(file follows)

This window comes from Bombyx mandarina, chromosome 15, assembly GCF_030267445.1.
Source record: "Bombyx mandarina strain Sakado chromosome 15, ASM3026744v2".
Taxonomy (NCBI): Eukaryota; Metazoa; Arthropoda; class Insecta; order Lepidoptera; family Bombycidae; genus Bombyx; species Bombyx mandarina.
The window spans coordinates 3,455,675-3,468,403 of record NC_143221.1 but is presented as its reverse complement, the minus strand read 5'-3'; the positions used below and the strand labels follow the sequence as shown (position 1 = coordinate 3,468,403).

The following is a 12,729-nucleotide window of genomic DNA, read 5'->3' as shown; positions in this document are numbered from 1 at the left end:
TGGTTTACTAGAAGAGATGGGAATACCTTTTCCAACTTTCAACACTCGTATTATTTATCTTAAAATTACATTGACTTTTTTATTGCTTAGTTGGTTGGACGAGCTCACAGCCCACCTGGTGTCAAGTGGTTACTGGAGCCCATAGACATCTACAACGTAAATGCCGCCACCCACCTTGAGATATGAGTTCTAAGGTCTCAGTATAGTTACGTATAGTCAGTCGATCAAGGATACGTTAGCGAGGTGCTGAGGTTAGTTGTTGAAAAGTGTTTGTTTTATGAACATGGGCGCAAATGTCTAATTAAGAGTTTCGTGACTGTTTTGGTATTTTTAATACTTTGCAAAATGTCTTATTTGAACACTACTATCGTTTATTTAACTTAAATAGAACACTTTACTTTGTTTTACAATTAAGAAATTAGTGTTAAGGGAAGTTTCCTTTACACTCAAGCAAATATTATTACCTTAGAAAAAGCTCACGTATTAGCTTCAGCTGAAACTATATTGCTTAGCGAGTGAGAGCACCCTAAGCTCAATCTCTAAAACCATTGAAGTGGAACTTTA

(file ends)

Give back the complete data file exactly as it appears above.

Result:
This window comes from Bombyx mandarina, chromosome 15, assembly GCF_030267445.1.
Source record: "Bombyx mandarina strain Sakado chromosome 15, ASM3026744v2".
Taxonomy (NCBI): Eukaryota; Metazoa; Arthropoda; class Insecta; order Lepidoptera; family Bombycidae; genus Bombyx; species Bombyx mandarina.
The window spans coordinates 3,455,675-3,468,403 of record NC_143221.1 but is presented as its reverse complement, the minus strand read 5'-3'; the positions used below and the strand labels follow the sequence as shown (position 1 = coordinate 3,468,403).

The following is a 12,729-nucleotide window of genomic DNA, read 5'->3' as shown; positions in this document are numbered from 1 at the left end:
TGGTTTACTAGAAGAGATGGGAATACCTTTTCCAACTTTCAACACTCGTATTATTTATCTTAAAATTACATTGACTTTTTTATTGCTTAGTTGGTTGGACGAGCTCACAGCCCACCTGGTGTCAAGTGGTTACTGGAGCCCATAGACATCTACAACGTAAATGCCGCCACCCACCTTGAGATATGAGTTCTAAGGTCTCAGTATAGTTACGTATAGTCAGTCGATCAAGGATACGTTAGCGAGGTGCTGAGGTTAGTTGTTGAAAAGTGTTTGTTTTATGAACATGGGCGCAAATGTCTAATTAAGAGTTTCGTGACTGTTTTGGTATTTTTAATACTTTGCAAAATGTCTTATTTGAACACTACTATCGTTTATTTAACTTAAATAGAACACTTTACTTTGTTTTACAATTAAGAAATTAGTGTTAAGGGAAGTTTCCTTTACACTCAAGCAAATATTATTACCTTAGAAAAAGCTCACGTATTAGCTTCAGCTGAAACTATATTGCTTAGCGAGTGAGAGCACCCTAAGCTCAATCTCTAAAACCATTGAAGTGGAACTTTA